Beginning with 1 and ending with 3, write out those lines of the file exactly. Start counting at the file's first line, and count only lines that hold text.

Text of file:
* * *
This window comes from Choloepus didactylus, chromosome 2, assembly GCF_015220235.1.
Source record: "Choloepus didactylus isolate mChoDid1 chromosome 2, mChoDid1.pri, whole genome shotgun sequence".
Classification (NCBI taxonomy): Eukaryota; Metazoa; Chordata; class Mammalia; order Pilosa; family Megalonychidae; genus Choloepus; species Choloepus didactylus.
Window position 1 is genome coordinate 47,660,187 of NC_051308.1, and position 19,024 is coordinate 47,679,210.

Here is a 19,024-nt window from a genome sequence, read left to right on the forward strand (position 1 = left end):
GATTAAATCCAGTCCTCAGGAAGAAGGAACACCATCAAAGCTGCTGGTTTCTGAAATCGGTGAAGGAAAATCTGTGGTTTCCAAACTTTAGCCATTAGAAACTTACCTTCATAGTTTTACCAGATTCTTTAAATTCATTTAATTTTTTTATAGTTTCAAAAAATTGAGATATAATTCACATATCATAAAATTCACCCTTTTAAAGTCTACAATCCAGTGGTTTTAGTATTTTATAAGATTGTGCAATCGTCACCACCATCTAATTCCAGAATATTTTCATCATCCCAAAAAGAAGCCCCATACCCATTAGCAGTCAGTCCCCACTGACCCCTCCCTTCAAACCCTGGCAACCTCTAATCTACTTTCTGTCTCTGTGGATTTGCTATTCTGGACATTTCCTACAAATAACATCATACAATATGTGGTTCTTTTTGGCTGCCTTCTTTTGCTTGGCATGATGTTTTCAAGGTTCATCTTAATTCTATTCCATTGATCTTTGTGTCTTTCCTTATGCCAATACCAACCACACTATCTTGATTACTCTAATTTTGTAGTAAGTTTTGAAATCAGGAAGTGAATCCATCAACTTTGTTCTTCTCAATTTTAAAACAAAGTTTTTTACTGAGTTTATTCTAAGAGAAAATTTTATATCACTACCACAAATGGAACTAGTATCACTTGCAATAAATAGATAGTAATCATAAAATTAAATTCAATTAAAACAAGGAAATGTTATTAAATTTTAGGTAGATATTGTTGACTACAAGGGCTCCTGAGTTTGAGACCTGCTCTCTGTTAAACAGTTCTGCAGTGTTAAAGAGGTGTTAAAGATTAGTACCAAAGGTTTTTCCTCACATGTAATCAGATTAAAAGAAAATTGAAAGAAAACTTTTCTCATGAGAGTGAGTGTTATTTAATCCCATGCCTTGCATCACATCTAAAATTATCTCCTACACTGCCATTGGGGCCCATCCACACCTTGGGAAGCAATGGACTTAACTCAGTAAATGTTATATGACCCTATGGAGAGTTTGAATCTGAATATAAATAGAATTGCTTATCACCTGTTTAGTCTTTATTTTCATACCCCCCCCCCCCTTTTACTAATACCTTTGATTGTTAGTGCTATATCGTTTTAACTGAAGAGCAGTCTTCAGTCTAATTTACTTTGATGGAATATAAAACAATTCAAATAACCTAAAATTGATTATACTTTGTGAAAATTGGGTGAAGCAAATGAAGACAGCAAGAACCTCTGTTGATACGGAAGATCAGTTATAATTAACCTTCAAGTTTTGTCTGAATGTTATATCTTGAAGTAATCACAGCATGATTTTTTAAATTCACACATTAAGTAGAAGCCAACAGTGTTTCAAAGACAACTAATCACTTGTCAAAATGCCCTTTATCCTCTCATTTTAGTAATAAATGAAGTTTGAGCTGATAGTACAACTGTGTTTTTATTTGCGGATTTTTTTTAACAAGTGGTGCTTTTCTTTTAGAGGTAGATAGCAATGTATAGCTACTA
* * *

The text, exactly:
This window comes from Choloepus didactylus, chromosome 2, assembly GCF_015220235.1.
Source record: "Choloepus didactylus isolate mChoDid1 chromosome 2, mChoDid1.pri, whole genome shotgun sequence".
Classification (NCBI taxonomy): Eukaryota; Metazoa; Chordata; class Mammalia; order Pilosa; family Megalonychidae; genus Choloepus; species Choloepus didactylus.